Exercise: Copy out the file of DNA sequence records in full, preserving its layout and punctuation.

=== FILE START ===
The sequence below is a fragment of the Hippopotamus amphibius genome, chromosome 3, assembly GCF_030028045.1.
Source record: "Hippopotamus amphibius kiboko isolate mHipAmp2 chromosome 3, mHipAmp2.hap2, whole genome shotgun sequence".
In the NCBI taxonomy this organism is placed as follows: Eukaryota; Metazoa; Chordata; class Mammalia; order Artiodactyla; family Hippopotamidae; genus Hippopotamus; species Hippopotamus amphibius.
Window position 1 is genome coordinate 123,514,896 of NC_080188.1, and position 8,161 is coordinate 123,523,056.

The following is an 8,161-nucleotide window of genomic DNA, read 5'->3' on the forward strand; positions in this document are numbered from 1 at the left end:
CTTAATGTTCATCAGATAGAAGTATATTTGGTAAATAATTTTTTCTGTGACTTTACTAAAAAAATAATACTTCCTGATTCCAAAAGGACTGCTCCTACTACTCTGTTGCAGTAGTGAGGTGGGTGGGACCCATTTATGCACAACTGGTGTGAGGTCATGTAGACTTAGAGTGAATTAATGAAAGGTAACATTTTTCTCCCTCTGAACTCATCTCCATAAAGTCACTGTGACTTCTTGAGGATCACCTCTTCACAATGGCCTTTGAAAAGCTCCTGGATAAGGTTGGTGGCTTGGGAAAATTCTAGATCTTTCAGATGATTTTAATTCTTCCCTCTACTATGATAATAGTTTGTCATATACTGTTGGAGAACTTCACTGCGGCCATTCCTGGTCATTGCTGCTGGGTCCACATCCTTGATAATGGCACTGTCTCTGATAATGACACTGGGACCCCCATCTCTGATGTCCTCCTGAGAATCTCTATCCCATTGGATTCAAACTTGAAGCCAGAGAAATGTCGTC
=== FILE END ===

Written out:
The sequence below is a fragment of the Hippopotamus amphibius genome, chromosome 3, assembly GCF_030028045.1.
Source record: "Hippopotamus amphibius kiboko isolate mHipAmp2 chromosome 3, mHipAmp2.hap2, whole genome shotgun sequence".
In the NCBI taxonomy this organism is placed as follows: Eukaryota; Metazoa; Chordata; class Mammalia; order Artiodactyla; family Hippopotamidae; genus Hippopotamus; species Hippopotamus amphibius.
Window position 1 is genome coordinate 123,514,896 of NC_080188.1, and position 8,161 is coordinate 123,523,056.

The following is an 8,161-nucleotide window of genomic DNA, read 5'->3' on the forward strand; positions in this document are numbered from 1 at the left end:
CTTAATGTTCATCAGATAGAAGTATATTTGGTAAATAATTTTTTCTGTGACTTTACTAAAAAAATAATACTTCCTGATTCCAAAAGGACTGCTCCTACTACTCTGTTGCAGTAGTGAGGTGGGTGGGACCCATTTATGCACAACTGGTGTGAGGTCATGTAGACTTAGAGTGAATTAATGAAAGGTAACATTTTTCTCCCTCTGAACTCATCTCCATAAAGTCACTGTGACTTCTTGAGGATCACCTCTTCACAATGGCCTTTGAAAAGCTCCTGGATAAGGTTGGTGGCTTGGGAAAATTCTAGATCTTTCAGATGATTTTAATTCTTCCCTCTACTATGATAATAGTTTGTCATATACTGTTGGAGAACTTCACTGCGGCCATTCCTGGTCATTGCTGCTGGGTCCACATCCTTGATAATGGCACTGTCTCTGATAATGACACTGGGACCCCCATCTCTGATGTCCTCCTGAGAATCTCTATCCCATTGGATTCAAACTTGAAGCCAGAGAAATGTCGTC